/* custom css */.td_uid_2_5f379cb8423fb_rand.td-a-rec-img { text-align: left; } .td_uid_2_5f379cb8423fb_rand.td-a-rec-img img { margin: 0 auto 0 0; } Rossi Rio Grande Image 1 of 8 Rossi has stepped up its popular Rio Grande lever-action rifle line with the addition of .410-gauge shotshell and .45-70 Gov’t. ammunition models. Both new rifles offer a fast side-loading gate, closed tubular magazine, authentic buckhorn sights, handsome Brazilian hardwood stock and clean lines. The .45-70 Rio Grande provides 6+1 rounds for shooting fun and is available in blue finish. The .410-gauge holds five rounds of ammunition, and is available in blue or stainless finish. Contact Rossi Firearms at (305) 474-0401, or visit www.rossiusa.com. For many parts of the country, gun deer season is here. If you've waited until the last minute to buy that new deer rifle, here are 8 hot choices selected by our sister publication, Deer & Deer Hunting. This article appeared in the November 2012 issue of Deer & Deer Hunting magazine.

What Type of Survivalist Are You?

The traditional connotation of “Survivalist” is not good and usually involves crazy people with lots of guns, too much camouflage, and a bomb shelter full of food. You and I both know this isn’t true. There are “survivalists” in all walks of life with various levels of gear and preps. *Please Remember* These descriptions are obviously broad, sweeping generalizations and should not be taken too seriously. They are simply my thoughts on the types of survivalists and preppers I have noticed since getting involved in the community. Quick Navigation 1. The Off-Grid 2. The Serious Prepper 3. The Average Citizen What are You? 1. The Off-Grid The Off Grid Survivalist lives off the land in a “ homesteading ” type of way. They grow and produce as much of their own food as possible and get their energy in non-traditional means. To call someone who is off-grid a survivalist can sometimes be a misnomer because they don’t always stockpile food and seeds the way other preppers do since they are already living the life. 2. "The Serious Prepper" The serious prepper lives in a more traditional manner but often has an extensive Bug Out Location stocked with lots of gear. The serious prepper spends all of his or her available time and money on prepping and gear, and has the stuff to show for it. The Serious Prepper might be a contradiction in terms because they often think of prepping and gear testing as their hobby and fun time, so it’s not really work, but at the same time they take it all very seriously. 3. "The Average Citizen" In my opinion this is probably the most common type of survivalist out there. The Average Citizen Survivalist lives in a regular home and his or her friends and family may not even know they are a “survivalist” They spend a small or moderate amount of their money on preps and gear, concentrating mostly on events that are likely to happen, such as regional emergencies and extended power outages.  They will most often have a Bug Out Bag prepared. What are You? Do you fit into one of these descriptions? Or in the more likely event that are you somewhere in between, tell us a little bit about your preps and survival philosophy. Also, if you have other “types of survivalists” I’d be happy to add them to the list. photo by: cobalt123 Other interesting articles: Survival Debate: Home Stocks or Self Storage Starting My Bug Out Bag Survival Shotgun Part 2: Choosing Gauge and Type 5 Poisonous Plant Families the Survivalist Should Know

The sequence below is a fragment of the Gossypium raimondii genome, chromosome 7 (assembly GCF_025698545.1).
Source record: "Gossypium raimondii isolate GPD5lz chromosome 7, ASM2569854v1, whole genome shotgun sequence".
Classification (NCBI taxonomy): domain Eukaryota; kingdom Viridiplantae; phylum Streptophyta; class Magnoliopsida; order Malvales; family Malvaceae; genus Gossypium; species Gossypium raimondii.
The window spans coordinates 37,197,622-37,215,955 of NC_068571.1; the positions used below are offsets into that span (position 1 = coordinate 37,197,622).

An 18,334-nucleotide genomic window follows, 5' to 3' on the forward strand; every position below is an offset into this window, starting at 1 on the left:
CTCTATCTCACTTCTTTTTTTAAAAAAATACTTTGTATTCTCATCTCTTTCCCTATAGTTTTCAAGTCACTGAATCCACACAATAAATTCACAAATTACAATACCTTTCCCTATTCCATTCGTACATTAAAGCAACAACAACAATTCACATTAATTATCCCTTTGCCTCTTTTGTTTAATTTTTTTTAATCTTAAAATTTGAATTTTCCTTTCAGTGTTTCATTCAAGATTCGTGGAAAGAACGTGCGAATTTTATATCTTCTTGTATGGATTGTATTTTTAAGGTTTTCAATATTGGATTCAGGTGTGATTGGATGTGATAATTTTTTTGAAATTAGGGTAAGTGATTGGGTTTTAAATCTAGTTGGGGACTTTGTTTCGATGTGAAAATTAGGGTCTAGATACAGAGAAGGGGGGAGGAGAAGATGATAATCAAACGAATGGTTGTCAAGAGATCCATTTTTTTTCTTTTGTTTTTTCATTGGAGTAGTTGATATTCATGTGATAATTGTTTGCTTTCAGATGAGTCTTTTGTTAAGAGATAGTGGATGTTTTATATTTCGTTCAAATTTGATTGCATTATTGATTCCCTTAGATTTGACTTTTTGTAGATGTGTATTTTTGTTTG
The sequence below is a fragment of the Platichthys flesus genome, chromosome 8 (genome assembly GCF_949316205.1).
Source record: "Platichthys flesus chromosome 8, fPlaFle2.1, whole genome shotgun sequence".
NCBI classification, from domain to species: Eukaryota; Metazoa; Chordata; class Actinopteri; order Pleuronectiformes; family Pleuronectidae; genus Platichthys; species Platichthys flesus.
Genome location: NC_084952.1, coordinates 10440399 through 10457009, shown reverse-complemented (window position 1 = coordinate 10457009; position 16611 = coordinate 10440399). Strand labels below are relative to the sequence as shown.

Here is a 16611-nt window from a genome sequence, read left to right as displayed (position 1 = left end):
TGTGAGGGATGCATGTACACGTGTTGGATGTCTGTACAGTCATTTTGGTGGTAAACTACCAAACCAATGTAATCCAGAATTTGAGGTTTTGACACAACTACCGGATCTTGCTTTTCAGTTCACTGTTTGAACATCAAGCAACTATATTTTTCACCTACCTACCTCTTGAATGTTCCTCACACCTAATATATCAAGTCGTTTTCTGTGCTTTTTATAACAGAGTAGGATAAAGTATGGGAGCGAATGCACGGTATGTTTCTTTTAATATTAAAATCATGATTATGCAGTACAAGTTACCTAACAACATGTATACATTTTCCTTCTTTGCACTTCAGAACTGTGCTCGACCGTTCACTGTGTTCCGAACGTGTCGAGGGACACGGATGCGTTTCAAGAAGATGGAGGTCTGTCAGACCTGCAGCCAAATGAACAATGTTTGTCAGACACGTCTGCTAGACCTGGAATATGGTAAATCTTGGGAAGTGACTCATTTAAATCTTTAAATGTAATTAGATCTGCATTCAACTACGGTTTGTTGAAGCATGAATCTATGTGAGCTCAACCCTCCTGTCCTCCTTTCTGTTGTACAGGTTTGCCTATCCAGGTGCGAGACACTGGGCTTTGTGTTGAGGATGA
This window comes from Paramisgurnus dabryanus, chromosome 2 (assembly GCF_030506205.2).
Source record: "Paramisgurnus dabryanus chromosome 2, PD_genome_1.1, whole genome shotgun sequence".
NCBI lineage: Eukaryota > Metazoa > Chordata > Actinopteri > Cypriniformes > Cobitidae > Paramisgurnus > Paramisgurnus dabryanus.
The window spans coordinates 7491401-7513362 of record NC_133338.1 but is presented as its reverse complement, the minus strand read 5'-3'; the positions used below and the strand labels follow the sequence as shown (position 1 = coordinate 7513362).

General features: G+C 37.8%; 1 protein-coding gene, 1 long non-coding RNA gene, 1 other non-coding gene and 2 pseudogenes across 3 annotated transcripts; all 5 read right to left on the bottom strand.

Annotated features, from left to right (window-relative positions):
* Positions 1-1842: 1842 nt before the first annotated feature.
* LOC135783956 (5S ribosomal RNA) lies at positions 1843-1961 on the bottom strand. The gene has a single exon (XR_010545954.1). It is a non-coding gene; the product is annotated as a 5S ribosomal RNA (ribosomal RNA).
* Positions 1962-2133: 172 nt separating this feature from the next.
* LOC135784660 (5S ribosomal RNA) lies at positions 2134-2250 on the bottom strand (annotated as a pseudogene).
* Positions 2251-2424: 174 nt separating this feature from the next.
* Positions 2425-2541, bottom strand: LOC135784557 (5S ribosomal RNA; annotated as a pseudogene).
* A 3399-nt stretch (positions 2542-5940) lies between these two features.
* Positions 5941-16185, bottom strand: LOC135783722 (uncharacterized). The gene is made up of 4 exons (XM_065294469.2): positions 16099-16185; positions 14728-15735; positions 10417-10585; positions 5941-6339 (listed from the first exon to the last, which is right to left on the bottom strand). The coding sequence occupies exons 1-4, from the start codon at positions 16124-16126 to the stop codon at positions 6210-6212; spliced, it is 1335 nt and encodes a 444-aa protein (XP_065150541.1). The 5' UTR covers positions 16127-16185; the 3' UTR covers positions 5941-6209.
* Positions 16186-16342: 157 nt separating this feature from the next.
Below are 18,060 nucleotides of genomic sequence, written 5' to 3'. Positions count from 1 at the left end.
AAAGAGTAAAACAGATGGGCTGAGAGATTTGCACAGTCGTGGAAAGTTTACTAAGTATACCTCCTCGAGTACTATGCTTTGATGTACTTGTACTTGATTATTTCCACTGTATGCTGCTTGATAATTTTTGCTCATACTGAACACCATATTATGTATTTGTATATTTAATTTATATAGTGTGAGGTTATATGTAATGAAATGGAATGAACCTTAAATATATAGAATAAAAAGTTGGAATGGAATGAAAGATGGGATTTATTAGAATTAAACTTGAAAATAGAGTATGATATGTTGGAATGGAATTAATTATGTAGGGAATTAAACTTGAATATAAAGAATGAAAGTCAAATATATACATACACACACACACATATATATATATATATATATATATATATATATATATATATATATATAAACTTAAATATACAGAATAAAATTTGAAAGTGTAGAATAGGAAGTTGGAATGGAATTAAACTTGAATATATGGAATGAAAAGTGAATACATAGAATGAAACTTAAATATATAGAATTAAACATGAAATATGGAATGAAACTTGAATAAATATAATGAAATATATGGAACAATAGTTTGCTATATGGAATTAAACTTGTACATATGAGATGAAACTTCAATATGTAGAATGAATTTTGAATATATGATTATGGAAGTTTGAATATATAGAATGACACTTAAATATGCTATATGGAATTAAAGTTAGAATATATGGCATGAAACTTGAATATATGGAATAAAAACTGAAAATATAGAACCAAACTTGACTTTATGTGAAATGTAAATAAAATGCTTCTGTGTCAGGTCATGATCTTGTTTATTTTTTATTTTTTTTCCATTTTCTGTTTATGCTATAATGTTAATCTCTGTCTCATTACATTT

Summary

It seems only a few years ago when I got my first AR15. It’s actually been over a decade since I purchased that Bushmaster AR15 from a relative down in Texas. I waited with bated breath as the assault weapon ban just fell out of existence.